CNET Update: Android factory reset doesn't delete all data
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CNET Update: Android factory reset doesn't delete all data2:55 /
A new report provides a wake-up call for Android users looking to protect their data, and potato salad dreams continue to grow for the quirky Kickstarter that is inspiring other food-related projects.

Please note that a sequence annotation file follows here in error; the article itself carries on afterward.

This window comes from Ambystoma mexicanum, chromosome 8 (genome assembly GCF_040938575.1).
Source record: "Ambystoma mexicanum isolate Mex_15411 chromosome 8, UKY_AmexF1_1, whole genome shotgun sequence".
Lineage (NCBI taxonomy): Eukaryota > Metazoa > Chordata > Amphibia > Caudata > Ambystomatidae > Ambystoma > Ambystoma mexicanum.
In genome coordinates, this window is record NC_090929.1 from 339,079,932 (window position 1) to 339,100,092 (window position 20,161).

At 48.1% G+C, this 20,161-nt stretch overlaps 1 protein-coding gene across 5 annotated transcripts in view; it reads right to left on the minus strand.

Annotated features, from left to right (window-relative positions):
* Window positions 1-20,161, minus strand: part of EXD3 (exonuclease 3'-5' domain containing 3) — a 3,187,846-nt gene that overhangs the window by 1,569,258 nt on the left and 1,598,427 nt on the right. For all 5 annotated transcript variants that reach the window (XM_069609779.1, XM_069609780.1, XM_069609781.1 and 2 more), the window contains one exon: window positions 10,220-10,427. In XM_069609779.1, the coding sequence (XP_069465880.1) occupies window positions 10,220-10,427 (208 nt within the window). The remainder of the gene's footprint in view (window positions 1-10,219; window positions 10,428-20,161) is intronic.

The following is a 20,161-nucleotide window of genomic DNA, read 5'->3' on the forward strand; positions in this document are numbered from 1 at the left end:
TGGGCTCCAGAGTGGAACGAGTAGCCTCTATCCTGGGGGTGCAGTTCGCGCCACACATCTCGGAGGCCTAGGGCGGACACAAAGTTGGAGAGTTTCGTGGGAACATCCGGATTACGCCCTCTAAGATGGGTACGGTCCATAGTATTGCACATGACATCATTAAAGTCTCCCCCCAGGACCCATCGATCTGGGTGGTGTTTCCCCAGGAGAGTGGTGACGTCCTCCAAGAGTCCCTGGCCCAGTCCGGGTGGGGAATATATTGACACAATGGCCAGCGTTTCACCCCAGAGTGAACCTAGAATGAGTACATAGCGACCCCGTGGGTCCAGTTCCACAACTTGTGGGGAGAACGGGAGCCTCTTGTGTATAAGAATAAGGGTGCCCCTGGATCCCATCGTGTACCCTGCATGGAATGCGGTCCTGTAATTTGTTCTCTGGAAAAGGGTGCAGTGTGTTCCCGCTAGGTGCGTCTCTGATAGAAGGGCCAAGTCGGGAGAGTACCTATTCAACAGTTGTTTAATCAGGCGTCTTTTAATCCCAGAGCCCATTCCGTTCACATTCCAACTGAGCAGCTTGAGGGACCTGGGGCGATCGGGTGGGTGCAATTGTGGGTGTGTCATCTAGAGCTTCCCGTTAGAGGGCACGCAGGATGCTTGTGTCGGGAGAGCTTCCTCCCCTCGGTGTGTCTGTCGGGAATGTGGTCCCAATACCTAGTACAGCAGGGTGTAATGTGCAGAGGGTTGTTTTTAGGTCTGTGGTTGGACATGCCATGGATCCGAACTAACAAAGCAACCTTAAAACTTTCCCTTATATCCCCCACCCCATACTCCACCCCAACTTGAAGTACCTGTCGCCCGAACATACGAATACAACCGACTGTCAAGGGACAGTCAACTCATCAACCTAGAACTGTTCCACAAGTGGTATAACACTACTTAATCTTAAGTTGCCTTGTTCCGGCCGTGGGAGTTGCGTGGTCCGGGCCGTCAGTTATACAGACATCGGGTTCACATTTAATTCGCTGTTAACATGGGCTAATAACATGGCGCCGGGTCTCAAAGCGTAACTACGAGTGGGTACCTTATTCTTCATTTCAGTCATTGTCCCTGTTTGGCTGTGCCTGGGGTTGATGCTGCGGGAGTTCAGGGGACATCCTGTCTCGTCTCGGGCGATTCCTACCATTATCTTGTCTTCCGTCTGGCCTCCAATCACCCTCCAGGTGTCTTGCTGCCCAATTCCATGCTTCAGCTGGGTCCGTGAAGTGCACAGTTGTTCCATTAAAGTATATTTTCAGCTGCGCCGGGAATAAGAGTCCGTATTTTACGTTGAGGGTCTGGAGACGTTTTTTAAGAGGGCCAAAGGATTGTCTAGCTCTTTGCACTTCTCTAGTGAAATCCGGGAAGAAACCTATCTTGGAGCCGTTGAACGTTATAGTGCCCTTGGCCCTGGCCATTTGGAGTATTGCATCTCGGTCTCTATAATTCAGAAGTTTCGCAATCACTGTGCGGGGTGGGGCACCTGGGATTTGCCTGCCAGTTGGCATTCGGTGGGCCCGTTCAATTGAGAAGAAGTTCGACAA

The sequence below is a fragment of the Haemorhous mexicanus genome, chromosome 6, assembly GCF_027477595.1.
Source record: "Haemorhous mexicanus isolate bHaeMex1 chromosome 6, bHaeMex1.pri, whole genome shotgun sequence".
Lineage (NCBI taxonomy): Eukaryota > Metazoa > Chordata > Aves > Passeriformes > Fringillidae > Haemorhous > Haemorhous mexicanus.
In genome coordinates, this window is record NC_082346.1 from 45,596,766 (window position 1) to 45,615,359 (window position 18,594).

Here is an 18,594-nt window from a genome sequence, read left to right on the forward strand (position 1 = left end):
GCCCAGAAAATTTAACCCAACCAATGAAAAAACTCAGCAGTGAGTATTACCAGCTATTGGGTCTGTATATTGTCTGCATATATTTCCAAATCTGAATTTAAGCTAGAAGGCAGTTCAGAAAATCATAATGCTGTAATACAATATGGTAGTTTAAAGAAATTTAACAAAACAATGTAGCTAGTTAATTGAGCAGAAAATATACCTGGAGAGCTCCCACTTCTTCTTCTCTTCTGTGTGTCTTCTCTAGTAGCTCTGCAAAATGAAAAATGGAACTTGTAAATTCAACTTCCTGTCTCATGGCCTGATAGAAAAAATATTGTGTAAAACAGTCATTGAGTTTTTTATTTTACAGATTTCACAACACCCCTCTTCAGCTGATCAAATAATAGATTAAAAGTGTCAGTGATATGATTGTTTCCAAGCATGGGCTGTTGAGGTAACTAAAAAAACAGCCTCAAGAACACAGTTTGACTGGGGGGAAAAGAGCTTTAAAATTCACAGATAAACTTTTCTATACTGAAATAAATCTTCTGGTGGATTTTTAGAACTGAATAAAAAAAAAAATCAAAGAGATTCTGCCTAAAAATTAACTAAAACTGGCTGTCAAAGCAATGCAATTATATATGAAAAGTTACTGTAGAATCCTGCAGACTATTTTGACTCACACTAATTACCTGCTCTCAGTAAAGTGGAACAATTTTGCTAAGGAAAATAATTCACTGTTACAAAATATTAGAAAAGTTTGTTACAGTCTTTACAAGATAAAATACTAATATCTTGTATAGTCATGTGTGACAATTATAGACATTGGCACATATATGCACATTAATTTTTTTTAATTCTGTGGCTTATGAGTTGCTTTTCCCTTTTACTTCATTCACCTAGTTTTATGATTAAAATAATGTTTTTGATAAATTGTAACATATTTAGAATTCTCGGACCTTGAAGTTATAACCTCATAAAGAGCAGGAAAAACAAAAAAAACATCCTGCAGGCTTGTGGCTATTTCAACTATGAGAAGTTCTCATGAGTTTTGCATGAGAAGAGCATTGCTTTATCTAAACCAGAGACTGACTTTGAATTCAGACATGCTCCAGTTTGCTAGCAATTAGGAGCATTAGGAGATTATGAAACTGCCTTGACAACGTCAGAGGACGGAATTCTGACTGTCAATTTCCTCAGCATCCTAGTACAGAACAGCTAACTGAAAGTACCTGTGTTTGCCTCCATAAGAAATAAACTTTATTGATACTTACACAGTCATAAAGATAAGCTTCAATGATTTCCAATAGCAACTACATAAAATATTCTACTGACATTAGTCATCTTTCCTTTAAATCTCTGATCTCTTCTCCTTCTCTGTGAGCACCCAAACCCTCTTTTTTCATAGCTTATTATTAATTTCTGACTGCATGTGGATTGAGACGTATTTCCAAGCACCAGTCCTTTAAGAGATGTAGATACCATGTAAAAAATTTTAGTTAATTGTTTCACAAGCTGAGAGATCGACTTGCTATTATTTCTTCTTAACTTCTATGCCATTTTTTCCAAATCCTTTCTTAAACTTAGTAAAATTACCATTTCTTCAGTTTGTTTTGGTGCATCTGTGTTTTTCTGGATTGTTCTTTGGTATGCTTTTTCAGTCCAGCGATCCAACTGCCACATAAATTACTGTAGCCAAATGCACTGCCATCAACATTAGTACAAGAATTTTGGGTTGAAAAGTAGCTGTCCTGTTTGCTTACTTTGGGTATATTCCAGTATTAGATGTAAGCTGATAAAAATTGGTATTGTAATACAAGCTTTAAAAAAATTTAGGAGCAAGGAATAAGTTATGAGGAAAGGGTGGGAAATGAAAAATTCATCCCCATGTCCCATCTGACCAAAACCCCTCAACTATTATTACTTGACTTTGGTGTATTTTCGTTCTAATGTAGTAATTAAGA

If you think your data is deleted after a factory reset, think again. I'm Bridget Carey and this is your Cnet update. [MUSIC] Before donating or reselling an old smartphone many folks will do a factory reset to wipe everything off the phone. But the problem is, a factory reset doesn't really delete everything. A new study from the security software maker, Avast, found that it's still possible to pull up photos, emails, texts, and other documents from a reset Android phone. Now for the study, Avast purchased 20 Android Smartphones off eBay. And in those 20 factory reset phones they were still able to recover more than 40,000 photos, including 250 nude photos. They also recovered 750 emails and text messages, 250 contacts, as well as the identities of four previous owners and one completed loan application. All it takes to pull up old data is a pretty basic software program. Now a factory reset does delete everything on the surface, but to truly delete the data, you need to rewrite over it. So after a reset, you could fill up the phone with more documents to make it harder to find the original data. Avast also has its own Android app that can help you delete data. You can find more tips on how to do this at Cnet. And by now you've probably heard about this wild potato salad success story. A guy posted a project on Kickstarter, asking the Internet for a $10 donation, so you can just make some potato salad. Well, the Internet loves this humor and honesty so Zack Brown of Columbus, Ohio raised more than $50,000 as of this report. Funds have come in from about 4,000 people from countries around the world. Brown says that he'll throw a massive potato salad party in his hometown and invite all those from the Internet that helped him reach this tasty dream. Now some have said he should donate them money. Although you can't specifically raise money for charity on Kickstarter, what he does with the profit is up to him. So yes, he could donate it. This story has spawned other food projects on Kickstarter. Melissa W from Oregon wants to make some bacon cupcakes. And if you donate $3 to Mark in Fort Meyers Florida, well he'll send you a pancake in the mail. Now there are some ground rules to how Kickstarter works, you can't just ask for money to pay for your rent, but a project to create something, even just a side dish is fair game, but this potato salad it's not just potato salad, it's a symbol for the American dream. To push the boundaries and do what some would say is impossible. And to get famous on the Internet for doing a stupid thing and then getting paid for doing it. That's your Tech News Update from our studios in New York, I'm Bridget Carey. [MUSIC]